Petco’s John Lazarchic On Web Site Improvement
In the Darwinian world of the Web site, you either adapt, or die. Strike that. Perhaps you don’t die, and hopefully your company doesn’t either, but you can certainly lose ground to your competitors within a few dozen mouse clicks.
John Lazarchic, vice president of e-commerce for Petco, a multichannel marketer of pet food, supplies and services, was determined to avoid such a fate for Petco.com, which was originally launched in July 1999 under the name Petopia.com. With Endeca’s site search tool and Bazaarvoice’s customer review program, Lazarchic found the applications that have helped turn Petco.com into an industry leader by sorting products by customer ratings or reviews.
Target Marketing discussed with Lazarchic—who will be presenting “Implementing and Leveraging Ratings and Reviews to Drive Conversion, AOV and Traffic” at the upcoming eTail 2007 conference in August—the ways to continually enhance a Web site.
Target Marketing: How often do you attempt to improve your Web site?
John Lazarchic: Improving the Web site is an ongoing process. We’re constantly making changes based on customer feedback, things that we find, and this is continuous. There are two buckets: developers or usability managers constantly making small tweaks, and big technical development projects, such as a cart redesign or a shopping navigation redesign, which tend to be longer term.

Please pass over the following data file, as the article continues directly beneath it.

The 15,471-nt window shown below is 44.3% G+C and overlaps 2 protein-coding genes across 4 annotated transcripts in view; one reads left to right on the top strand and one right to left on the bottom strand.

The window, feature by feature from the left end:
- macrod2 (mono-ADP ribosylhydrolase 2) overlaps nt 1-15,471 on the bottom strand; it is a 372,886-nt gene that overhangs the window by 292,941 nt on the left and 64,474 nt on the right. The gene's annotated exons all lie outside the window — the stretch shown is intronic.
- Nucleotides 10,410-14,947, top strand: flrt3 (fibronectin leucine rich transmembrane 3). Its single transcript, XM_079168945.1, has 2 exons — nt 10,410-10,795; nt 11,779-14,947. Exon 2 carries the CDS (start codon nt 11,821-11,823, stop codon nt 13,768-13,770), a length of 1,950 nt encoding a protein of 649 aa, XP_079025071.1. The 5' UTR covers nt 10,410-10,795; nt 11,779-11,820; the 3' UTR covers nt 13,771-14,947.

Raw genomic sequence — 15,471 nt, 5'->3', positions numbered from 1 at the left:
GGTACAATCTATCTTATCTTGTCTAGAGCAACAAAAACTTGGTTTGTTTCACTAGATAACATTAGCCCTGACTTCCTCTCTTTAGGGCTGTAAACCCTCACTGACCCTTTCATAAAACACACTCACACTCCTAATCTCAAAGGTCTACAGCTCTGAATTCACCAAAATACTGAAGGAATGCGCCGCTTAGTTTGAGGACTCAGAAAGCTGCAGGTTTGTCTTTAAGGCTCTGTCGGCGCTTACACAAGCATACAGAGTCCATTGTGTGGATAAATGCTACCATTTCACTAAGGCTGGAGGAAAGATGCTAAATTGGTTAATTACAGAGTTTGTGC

On a weekly basis, we’re launching new content, landing pages and splash pages to support the store; for new products, we’re [updating] on a daily basis. You never stop that process of continually trying to tweak and improve the Web site. For new functionality, we probably do two to three larger launches a year; these are big, very noticeable projects that people see when they launch the Web site.
TM: How closely do you track online visitors, in terms of what they’re clicking on?
JL: We track that very closely. We use core metrics and review where people are at and what they’re using on the Web site. Weekly, we focus on immediate projects, [such as] marketing. Monthly, we look at the broader usage of the Web site over that period in terms of total users and what they’re doing. Redesign [requires] a deeper analysis of user activity over a longer time period.